TO SUPPLEMENT OR NOT? THE PROBLEM WITH MODERN RESEARCH.
We live in a fast paced, quick-fix society who relies on the media to provide us with solutions. The multivitamin industry uses this to their advantage and targets every day people into believing they can achieve good health and cures to common ailments through the use of their products. The research into the benefits of their use is inconclusive in many occasions, but is often demonstrated as false positives. Multivitamins may have their place in the recovery of some extreme illnesses and the prevention of others, but generally everything you need for a healthy, long life comes from Mother Earth. A diet rich in nutrient dense foods, along with a healthy gut, can help repair and rebuild the body to become the best possible portal for longevity.
Our jam-packed lives don’t allow time for simple pleasures like growing and preparing good food. If it doesn’t make us money or give us instant gratification then it mustn’t be worth doing! This generalisation may be just that, but the rise in multivitamin use indicates that society is after short cuts and quick fixes. The media play a huge part in our lives with celebrities and advertising setting trends in how we treat our bodies and what we believe is normal and acceptable. The highly profitable multivitamin industry is using celebrities and the lure of curing common ailments or claims of boosting energy to sell their products. We are often bombarded with advertising during major sporting events with the players endorsing certain supplements they use to keep on top of their game.
The public are easily convinced that there are health benefits in taking supplements to improve general well being, prevent disease and overall longevity. There are a number of clinical trials setting out to demonstrate improved health whilst taking supplements with inconclusive results or no demonstrated health benefits (2) (3) (4) (6). Some studies that do show small improvements admit that many other studies have shown no improvement. Some also state that most supplement users adapt a healthy lifestyle, including adequate nutrition, exercise and are most likely to be well educated (1) (6). These healthy behaviours have been recognised as creating unmeasurable variations in the results (6). Pocobelli et al state, “Other findings were small in magnitude and should be interpreted cautiously because healthy behaviors tend to be more common in supplement users than in nonusers.” (6). It is also evident that positive results from trials may also be documented when they are funded by the health company that produces the supplement. A trial involving two types of Berocca supplements, funded by Bayer who produce Berocca, have shown positive results. It is unknown how many company-funded trials have resulted in negative outcomes as that research would most certainly not be released.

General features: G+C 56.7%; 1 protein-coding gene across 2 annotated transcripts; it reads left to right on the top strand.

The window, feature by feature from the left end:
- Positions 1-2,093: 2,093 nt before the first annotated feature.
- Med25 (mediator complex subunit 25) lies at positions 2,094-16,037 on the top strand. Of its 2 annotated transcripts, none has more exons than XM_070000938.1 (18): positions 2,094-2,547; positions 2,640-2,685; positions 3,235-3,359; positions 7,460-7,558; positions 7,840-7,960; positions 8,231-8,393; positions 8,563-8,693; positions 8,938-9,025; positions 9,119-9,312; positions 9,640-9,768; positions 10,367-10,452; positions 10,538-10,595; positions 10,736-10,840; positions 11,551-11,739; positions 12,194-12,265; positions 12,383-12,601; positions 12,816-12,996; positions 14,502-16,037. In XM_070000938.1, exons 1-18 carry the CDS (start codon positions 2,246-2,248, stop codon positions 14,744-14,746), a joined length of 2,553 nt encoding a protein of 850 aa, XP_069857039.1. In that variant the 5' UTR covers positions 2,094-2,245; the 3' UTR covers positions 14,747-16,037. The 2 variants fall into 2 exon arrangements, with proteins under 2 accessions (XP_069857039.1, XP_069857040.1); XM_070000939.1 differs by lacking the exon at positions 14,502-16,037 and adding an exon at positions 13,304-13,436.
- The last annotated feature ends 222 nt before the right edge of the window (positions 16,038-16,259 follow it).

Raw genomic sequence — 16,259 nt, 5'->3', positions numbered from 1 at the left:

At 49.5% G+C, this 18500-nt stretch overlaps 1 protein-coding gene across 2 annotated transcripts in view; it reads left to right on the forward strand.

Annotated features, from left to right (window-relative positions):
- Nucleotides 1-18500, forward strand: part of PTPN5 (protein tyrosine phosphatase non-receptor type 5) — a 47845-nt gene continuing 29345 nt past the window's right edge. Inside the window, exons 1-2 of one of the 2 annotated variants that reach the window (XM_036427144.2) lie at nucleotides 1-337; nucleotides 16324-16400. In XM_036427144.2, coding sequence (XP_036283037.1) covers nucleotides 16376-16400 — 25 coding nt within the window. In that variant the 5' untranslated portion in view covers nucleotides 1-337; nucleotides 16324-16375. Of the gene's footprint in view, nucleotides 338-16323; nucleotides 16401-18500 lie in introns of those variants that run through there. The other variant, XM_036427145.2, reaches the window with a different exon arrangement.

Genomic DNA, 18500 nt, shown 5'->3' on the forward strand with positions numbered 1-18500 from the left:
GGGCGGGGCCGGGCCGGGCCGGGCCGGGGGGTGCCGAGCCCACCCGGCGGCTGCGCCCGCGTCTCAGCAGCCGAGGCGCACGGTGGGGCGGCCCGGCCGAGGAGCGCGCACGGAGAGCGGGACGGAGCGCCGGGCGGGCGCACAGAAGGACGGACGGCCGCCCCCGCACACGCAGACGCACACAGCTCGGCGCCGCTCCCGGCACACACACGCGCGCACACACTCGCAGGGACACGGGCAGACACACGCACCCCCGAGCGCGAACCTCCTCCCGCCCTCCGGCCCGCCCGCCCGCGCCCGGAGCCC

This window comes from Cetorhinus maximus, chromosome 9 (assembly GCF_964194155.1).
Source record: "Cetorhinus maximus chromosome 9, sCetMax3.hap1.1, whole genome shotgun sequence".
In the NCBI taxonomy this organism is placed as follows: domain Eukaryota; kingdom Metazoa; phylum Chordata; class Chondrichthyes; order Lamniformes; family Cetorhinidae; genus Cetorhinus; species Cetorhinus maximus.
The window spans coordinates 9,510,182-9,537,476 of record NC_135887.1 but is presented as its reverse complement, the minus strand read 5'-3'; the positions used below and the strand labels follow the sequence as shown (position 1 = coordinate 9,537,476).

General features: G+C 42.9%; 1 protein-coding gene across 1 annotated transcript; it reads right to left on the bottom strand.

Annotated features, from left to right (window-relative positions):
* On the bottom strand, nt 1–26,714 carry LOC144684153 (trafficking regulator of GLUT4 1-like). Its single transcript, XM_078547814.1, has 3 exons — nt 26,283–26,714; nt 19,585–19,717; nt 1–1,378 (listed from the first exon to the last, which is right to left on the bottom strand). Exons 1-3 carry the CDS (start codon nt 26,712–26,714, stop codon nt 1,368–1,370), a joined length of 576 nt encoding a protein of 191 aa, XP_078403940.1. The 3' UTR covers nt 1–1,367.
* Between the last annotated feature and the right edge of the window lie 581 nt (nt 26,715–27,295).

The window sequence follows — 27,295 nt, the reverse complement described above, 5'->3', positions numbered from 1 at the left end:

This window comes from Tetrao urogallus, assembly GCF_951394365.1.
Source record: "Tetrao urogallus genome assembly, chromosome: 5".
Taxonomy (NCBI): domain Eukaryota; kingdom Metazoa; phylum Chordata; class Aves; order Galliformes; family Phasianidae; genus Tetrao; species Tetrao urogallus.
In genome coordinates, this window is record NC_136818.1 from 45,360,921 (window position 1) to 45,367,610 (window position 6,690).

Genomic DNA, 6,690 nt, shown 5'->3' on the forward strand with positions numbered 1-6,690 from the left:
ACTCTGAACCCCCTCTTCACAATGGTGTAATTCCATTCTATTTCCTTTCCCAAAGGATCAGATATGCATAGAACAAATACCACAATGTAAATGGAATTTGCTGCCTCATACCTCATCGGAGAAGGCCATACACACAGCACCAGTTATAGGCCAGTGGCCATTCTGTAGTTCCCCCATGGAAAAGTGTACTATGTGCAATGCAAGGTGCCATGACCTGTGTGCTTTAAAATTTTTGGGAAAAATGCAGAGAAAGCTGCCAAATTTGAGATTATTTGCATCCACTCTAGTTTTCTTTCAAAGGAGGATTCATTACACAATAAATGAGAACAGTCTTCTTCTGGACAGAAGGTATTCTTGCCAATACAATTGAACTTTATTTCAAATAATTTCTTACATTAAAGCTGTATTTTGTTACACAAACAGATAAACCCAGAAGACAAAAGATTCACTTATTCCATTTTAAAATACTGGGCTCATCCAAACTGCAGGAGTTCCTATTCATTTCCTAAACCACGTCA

There is no doubt research has demonstrated supplementation can prevent disease particularly in the case of folate preventing neural tube defects. For this reason folic acid is added to bread here in Australia as law (12). Other conditions or diseases that result in decreased appetite and malnourishment have been studied with positive results. One such trial was on the effectiveness of nutritional supplement use during the treatment of malnourished HIV patients (7). These are extreme examples and not necessarily applicable to the discussion of everyday use of multivitamins for common heart, joint or immune health.